• He lives in a two-room apartment instead of the palace.
  • He wears worn shoes instead of the traditional fancy footwear.
  • Rumor has it that he sneaks into the city to help and talk with the poor, as he did when he was in Argentina.
Now, to those of us without any Catholic power, it may seem obvious and already be a routine to wear beat-up shoes and not be an asshole. But we're talking about a man who just shrugged off centuries of furrowed brows and closed minds. It's important to remember that.

It was a big deal for Obama to support same-sex marriage because of what came before. Supporting same-sex marriage, to me and many, is a no-brainer. But it mattered because he was the first sitting president to do so. Other countries have female presidents and prime ministers. It shouldn't be a big deal in America when we finally vote ours in, only by the standards of proposed and assumed equality, but it most definitely will be (and it most definitely should be) because of what's come before: all men. It's a matter of perspective, and it changes everything.

So what matters here is progress, not perfection.

Pope Francis is not a LGBT advocate, and Michelangelo Signorile said it better in his Huffington Post article No, Pope Francis is Not the LGBT Person of the Year.

The title of that article comes from The Advocate naming him as their "Person Of The Year." On the cover, it featured a photoshopped picture of the pope with a NOH8 face sticker and that infamous quote, "If someone is gay and seeks the Lord with good will, who am I to judge?"

Explaining it, while properly awarding praise to Edith Windsor as well, Lucas Grindley wrote:

"Pope Francis is leader of 1.2 billion Roman Catholics all over the world. There are three times as many Catholics in the world than there are citizens in the United States. Like it or not, what he says makes a difference. Sure, we all know Catholics who fudge on the religion's rules about morality. There's a lot of disagreement, about the role of women, about contraception, and more. But none of that should lead us to underestimate any pope's capacity for persuading hearts and minds in opening to LGBT people, and not only in the U.S. but globally."

He was also responsible for the 84-page blasting of greed, and to a lesser extent, capitalism itself, "Evangelii Gaudium (The Joy of the Gospel)." As you may recall, Rush Limbaugh deemed "pure marxism," so you know it's good.

Limbaugh wasn't the only one. Hearing this, Pope Francis responded, "The Marxist ideology is wrong. But I have met many Marxists in my life who are good people, so I don’t feel offended."

I guess what I like most about the guy is that it's not robotic dogma. I've always found much of the speeches by popes to be repetitive and dramatic bullshit. This pope is mellow and reasonable, but, most importantly, his logic of thought is approachable.

With this, when unfavorable topics pop up, (women's role in the church, the rights of the LGBT community, etc), he sidesteps them with a cautious manner and a gentle spirit. This is one of those times I'd like to enlist the harpy tone of the idealist to say that these shouldn't be sidestepped, but, again, I feel compelled to call attention to past progress while admiring future hopes. However, these issues should be acknowledged.In step with, or in favor of, progress, my favorite quotes from Pope Francis (written and spoken):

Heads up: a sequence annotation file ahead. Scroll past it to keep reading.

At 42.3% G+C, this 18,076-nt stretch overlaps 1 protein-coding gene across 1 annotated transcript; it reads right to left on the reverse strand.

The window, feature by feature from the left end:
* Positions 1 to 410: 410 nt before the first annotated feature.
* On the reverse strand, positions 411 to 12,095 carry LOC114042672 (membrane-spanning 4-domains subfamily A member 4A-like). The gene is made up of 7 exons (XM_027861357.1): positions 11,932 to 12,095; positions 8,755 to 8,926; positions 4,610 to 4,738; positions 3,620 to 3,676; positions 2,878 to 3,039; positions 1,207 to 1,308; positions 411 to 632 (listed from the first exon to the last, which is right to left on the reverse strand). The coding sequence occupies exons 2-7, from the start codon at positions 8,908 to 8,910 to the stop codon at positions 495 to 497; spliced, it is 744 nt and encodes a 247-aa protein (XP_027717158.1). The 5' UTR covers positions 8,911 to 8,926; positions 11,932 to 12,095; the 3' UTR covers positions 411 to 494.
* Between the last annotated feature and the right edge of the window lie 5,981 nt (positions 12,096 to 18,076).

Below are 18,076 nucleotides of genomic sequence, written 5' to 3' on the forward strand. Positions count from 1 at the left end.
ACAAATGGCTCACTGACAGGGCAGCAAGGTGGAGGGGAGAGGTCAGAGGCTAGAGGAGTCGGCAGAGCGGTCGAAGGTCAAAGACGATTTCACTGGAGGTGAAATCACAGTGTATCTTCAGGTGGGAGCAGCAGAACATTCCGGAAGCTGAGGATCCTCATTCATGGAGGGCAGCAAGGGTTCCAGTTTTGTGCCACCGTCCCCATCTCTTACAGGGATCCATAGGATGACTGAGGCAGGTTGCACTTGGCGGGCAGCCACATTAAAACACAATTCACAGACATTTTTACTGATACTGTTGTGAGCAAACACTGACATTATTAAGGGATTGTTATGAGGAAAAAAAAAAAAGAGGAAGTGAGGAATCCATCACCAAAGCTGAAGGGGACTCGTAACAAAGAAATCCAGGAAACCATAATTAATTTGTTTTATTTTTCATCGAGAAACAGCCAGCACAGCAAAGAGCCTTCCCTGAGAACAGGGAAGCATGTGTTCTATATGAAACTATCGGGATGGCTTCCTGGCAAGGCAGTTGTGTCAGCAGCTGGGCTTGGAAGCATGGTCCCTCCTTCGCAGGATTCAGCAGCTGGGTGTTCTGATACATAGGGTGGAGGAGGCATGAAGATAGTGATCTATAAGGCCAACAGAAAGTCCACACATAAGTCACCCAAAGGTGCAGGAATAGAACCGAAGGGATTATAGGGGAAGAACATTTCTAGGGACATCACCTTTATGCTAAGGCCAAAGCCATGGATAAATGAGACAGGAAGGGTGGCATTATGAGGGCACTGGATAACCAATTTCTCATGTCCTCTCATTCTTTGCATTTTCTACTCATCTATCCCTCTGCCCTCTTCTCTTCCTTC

• "I prefer a church which is bruised, hurting and dirty because it has been out on the streets, rather than a church which is unhealthy from being confined and from clinging to its own security."
  • "We must try to facilitate people’s faith, rather than control it. Last year, in Argentina I condemned the attitude of some priests who did not baptize the children of unmarried mothers. This is a sick mentality."
  • "As long as the problems of the poor are not radically resolved by rejecting the absolute autonomy of markets and financial speculation and by attacking the structural causes of inequality, no solution will be found for the world's problems or, for that matter, to any problems."
Now, while it's good to point out hope and change, it's necessary to know where the differences are. Pope Francis and I don't agree on abortion or marijuana by a long-shot. And, to be clear, Pope Francis and I aren't even close to the same page when it comes to women's role in the church and the rights for same-sex marriage. He's not a rousing advocate for equality, but he is creating a dialogue that I haven't seen in the church my whole life.

That, I suppose, is the difference, and it is a big one.

It's what drove me to write this. Just having the church open up a bit after keeping the smug, stale tightness of a shut-up tomb was enough to be inspired to dream of what may lay ahead.

Here's to the (better) future and the wonderful, terrifying, beautiful, epic, wild, tragic, amazing, crazy, awesome thing that is hope.

Friday, December 13, 2013

I Wrote Another (Obnoxious) Craigslist Ad

My dear friend Ashley is moving across the country, and she very generously allowed me to write the Craigslist ad for her exquisite bedroom furniture. The best part is that she said I could write whatever I wanted. So I did.

Four Piece Bedroom Set to Classy Home - $700